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OT: How does and AC relay/solenoid work?

Discussion in 'Electronic Repair' started by David Farber, Dec 2, 2004.

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  1. David Farber

    David Farber Guest

    I was just wondering about the theory behind an AC solenoid/relay. How is that
    a steady electromagnetic force can be generated from an AC current, or, maybe
    something else is happening? My internet search for this answer hasn't turned
    up much in the way of an explanation.

    Thanks for your reply.
     
  2. The induced magnetic effect is always is opposition (thus attractive).
     
  3. NSM

    NSM Guest

    | I was just wondering about the theory behind an AC solenoid/relay. How is
    that
    | a steady electromagnetic force can be generated from an AC current, or,
    maybe
    | something else is happening? My internet search for this answer hasn't
    turned
    | up much in the way of an explanation.

    Same way an AC electric motor works - an eddy current is induced in a piece
    of metal and is attracted to the coil. Both fields reverse on each half
    cycle. Note that the moving part often has copper embedded in it or has
    slots cut in it to modify the induced field.

    http://home.howstuffworks.com is always a good starting point.

    http://experts.about.com/q/1473/2280116.htm may help.

    N
     
  4. Graham

    Graham Guest


    I used to wonder about how the AC solenoid in a central heating boiler gas
    valve worked,
    until I stripped a couple of them down and discovered there was a bridge
    rectifier embedded in them;
    so they were DC after all.
     
  5. And there is what's called a "shading ring" to delay the collapse of the
    magnetic flux on part of the pole piece during the period where the current
    is going through 0 A. Thus, the magnetic field is never zero and the
    attraction is more or less continuous.

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  6. Jim Adney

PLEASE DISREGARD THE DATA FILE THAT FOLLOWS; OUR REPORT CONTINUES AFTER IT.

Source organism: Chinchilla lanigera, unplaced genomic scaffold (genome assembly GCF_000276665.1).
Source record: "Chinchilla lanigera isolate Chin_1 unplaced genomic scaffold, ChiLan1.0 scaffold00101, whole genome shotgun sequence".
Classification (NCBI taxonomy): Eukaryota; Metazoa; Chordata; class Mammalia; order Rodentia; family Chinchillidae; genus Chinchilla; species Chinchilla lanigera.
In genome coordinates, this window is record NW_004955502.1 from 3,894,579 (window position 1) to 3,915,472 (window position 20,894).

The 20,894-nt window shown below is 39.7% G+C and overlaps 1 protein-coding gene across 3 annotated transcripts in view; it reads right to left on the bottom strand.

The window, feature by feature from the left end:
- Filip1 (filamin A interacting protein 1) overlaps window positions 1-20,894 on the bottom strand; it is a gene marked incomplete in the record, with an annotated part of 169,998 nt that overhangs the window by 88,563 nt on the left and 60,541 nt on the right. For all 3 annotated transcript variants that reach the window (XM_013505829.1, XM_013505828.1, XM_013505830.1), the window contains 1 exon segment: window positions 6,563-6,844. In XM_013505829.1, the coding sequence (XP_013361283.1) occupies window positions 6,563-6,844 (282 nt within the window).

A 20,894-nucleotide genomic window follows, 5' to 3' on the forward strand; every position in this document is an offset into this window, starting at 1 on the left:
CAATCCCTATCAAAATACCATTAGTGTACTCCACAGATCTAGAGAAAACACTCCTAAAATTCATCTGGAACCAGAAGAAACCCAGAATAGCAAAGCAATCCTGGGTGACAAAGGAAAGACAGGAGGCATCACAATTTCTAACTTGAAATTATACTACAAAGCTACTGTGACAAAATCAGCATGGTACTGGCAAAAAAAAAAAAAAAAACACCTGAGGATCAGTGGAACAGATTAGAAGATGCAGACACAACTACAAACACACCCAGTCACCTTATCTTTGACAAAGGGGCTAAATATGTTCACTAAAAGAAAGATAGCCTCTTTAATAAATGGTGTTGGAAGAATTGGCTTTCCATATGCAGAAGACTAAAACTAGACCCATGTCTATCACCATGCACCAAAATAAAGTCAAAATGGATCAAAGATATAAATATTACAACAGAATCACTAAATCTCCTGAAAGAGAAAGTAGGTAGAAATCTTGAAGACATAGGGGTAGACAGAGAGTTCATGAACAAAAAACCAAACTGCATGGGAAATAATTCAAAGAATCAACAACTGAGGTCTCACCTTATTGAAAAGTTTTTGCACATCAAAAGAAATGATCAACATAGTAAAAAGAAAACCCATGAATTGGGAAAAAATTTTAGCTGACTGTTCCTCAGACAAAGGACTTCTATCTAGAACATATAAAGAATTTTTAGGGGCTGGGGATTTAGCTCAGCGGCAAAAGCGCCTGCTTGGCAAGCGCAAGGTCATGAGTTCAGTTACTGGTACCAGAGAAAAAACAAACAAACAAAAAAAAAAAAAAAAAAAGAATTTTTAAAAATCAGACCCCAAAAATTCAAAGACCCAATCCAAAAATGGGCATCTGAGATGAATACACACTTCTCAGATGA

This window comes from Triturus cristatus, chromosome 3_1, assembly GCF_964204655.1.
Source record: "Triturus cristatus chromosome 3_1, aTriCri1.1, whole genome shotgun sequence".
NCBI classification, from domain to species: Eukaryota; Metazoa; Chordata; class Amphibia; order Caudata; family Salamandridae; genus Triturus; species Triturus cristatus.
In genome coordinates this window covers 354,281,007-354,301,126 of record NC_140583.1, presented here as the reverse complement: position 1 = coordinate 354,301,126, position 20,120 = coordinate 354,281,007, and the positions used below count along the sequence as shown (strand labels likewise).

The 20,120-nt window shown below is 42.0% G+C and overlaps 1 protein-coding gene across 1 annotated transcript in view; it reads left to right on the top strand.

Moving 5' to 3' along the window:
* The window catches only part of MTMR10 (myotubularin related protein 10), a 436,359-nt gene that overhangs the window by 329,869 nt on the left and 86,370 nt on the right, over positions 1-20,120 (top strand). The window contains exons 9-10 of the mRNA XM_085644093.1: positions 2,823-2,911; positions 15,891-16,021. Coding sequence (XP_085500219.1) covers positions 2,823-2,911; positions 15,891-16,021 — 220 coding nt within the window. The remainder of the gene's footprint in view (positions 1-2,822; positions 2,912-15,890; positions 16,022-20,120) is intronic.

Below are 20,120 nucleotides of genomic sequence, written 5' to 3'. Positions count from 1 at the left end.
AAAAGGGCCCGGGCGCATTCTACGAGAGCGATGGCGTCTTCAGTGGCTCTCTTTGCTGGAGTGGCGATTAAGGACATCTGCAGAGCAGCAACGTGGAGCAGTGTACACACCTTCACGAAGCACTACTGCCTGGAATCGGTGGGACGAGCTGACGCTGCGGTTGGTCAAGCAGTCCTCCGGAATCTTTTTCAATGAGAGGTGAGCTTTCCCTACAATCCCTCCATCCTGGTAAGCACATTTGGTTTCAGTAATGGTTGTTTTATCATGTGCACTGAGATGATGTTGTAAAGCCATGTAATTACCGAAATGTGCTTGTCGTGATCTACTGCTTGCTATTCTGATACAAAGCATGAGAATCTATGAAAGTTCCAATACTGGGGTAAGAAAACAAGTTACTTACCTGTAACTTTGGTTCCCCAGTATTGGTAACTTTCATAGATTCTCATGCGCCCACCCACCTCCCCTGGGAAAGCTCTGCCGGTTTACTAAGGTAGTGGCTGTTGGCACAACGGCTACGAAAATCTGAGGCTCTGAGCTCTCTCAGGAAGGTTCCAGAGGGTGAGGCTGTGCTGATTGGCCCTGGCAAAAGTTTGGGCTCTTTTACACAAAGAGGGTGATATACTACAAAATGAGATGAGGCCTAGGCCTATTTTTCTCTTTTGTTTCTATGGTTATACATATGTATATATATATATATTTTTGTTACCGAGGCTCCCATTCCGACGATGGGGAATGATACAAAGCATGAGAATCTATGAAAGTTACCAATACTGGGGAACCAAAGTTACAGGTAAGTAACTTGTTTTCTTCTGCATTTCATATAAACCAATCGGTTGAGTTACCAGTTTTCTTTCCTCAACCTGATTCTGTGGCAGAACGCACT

Jim Adney Guest

    If you tear one down you will find that the pole piece on an AC relay
    (or solenoid) will be split into 2 halves. One half will have a
    D-shaped copper ring pressed down over it. This ring is a shading ring
    and that half of the pole piece is called a shaded pole.

    The current induced in the shading ring produces a phase shift in the
    magnetic field in that half of the core. This means that there is
    never a time when the magnetic field is zero thru BOTH core halves.
    This is what keeps the AC relay from buzzing.

    -
     
  7. Asimov

    Asimov Guest

    "Jim Adney" bravely wrote to "All" (02 Dec 04 22:09:09)
    --- on the heady topic of "Re: OT: How does and AC relay/solenoid work?"

    JA> From: Jim Adney <>
    JA> Subject: Re: OT: How does and AC relay/solenoid work?
    JA> Organization: University of Wisconsin, Madison
    JA> Xref: aeinews sci.electronics.repair:2031

    JA> If you tear one down you will find that the pole piece on an AC relay
    JA> (or solenoid) will be split into 2 halves. One half will have a
    JA> D-shaped copper ring pressed down over it. This ring is a shading ring
    JA> and that half of the pole piece is called a shaded pole.

    JA> The current induced in the shading ring produces a phase shift in the
    JA> magnetic field in that half of the core. This means that there is
    JA> never a time when the magnetic field is zero thru BOTH core halves.
    JA> This is what keeps the AC relay from buzzing.

    Right on! In a pinch one can use an AC relay with a DC input but it
    will tend to draw a lot more current and overheat. Using a DC relay
    with AC won't work well because even if it doesn't buzz it may not
    draw enough current to latch properly.

    A*s*i*m*o*v

    .... Old pinballers never die, they just flip out.
     
  8. David Farber

    David Farber Guest

    Subject: Re: OT: How does and AC relay/solenoid work?
    The phase shift was the part I didn't know about. Very ingenious indeed.

    Thanks to everyone for their replies.
     
  9. Jim Adney

    Jim Adney Guest

    Right, if you want to do this, you'll want to use a DC voltage that is
    significantly lower than the original AC rating.

    -
     
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